Oxford Centre of the National Trust
Regular readers of this letter will know that I will have been your Chairman for eight years by the time of the next AGM in March 2019. The National Trust recommends that the role should be undertaken for four years. For some time I have been asking for volunteers to join our Committee in the hope that somebody would then be able to replace me as Chairman. The Oxford Centre has now been in existence for fifty years making it one of the oldest Centres or Associations in the country. This should, therefore, have been a joyous year of celebration. There was a disappointing response to the anniversary dinner at Linacre College in September and three of the planned outings were cancelled due to lack of support. The Committee has worked hard to arrange exciting visits and a great deal of effort has been made to publicise our talks at the wonderful new venue at Magdalen College auditorium. I was upset that less than forty members attended the talk in October and so I have decided that I shall resign as Chairman as from the AGM in March. I feel strongly that new leadership is required to take the Centre forward for the next decade and beyond. I will continue as ticket Secretary and managing the website until my successor asks me to stand down.
In addition Val Gould, Membership Secretary, and Julia Money who has arranged some talks for the last few years have both left the committee. Their contribution to OCNT will be recognised at the AGM in March. It is not clear at this stage how their jobs will be reallocated among the current committee or whether, as I hope, new committee members will be forthcoming.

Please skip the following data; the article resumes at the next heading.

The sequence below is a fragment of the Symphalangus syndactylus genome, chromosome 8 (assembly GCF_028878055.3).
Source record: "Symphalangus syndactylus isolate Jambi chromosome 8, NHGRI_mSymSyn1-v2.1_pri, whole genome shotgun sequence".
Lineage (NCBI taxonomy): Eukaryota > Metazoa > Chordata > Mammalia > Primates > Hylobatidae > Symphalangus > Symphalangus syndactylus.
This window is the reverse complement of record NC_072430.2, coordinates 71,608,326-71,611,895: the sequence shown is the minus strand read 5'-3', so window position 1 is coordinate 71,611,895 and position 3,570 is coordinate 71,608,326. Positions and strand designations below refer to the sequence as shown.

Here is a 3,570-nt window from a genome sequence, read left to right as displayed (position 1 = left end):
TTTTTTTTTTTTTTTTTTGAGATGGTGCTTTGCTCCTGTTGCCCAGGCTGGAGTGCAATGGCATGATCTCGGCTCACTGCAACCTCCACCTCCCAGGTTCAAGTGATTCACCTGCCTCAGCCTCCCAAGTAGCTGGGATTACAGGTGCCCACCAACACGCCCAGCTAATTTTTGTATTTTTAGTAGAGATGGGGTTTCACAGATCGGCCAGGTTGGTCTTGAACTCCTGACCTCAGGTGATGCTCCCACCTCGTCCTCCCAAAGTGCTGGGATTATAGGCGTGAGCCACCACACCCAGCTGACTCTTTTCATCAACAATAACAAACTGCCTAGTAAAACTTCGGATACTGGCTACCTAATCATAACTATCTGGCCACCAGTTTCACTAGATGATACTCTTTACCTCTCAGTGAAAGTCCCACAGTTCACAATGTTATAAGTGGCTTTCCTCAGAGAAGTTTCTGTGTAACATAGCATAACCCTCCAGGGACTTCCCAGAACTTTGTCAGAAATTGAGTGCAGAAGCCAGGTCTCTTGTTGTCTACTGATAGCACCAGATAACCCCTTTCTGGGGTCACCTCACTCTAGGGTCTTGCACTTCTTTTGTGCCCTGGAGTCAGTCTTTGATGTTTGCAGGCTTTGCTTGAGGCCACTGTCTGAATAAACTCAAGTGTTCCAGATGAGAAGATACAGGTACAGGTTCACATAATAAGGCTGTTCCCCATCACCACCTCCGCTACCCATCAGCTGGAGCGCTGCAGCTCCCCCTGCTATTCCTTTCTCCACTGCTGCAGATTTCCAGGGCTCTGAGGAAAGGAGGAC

Report on the Holiday to North Wales
22nd October saw thirty-one intrepid adventurers from the Oxford Centre embark on a holiday to North Wales in glorious sunshine. Our first visit was to Chirk Castle, situated on a hill overlooking the Cheshire and Shropshire plains, Built in the reign of Edward I, it has medieval towers but inside the family rooms are 17th and 18th century. In the gardens the clipped yews and herbaceous borders were lovely.
The next day we had a surprise visit to the parish church at Bodelwyddan. It is known as the ‘Marble Church’ as there are fourteen varieties of marble there and the pulpit, lectern, pews and choir stalls are beautifully carved in wood. The imposing steeple, 202 ft, overlooks the Commonwealth War Graves, so many of them Canadian soldiers who died of influenza after WW1.
We carried on over the Menai Strait to Anglesey and Plas Newydd, the ancestral home of the Marquess of Anglesey. The stunning 58ft mural by Rex Whistler and also the exhibition of his work, were the highlights of the property, which overlooks the Menai Strait. The landscaped gardens were designed by Humphrey Repton.
On Wednesday morning we had a scenic journey along the Conwy Valley in beautiful sunshine, past the elegant stone bridge at Llanwrst to Betws-y-Coed for a short stop. Then it was on to the Llanberis Pass and back past the slate quarries in the Ogwen Valley on our way to Penrhyn Castle, with its exuberant interiors, extensive grounds and industrial Railway Museum. Many people explored the walled garden. On our return journey along the coast we had views of people competing in the World Sea Angling Championships on the sands.
Thursday saw us at Bodnant Garden, where the spectacular autumn colours and many other horticultural features were very photogenic. Then on to Conway with its variety of attractions. At least one member of the party walked all around the city walls. Some people went to the castle and many to Aberconway House, while others sat on the quay and watched children fishing for crabs. We came back via Llandudno.
The first rain we had was on Friday but it cleared up at Attingham Park, the imposing Georgian mansion in acres of parkland with walled garden, splendid stables and one of the best National Trust shops.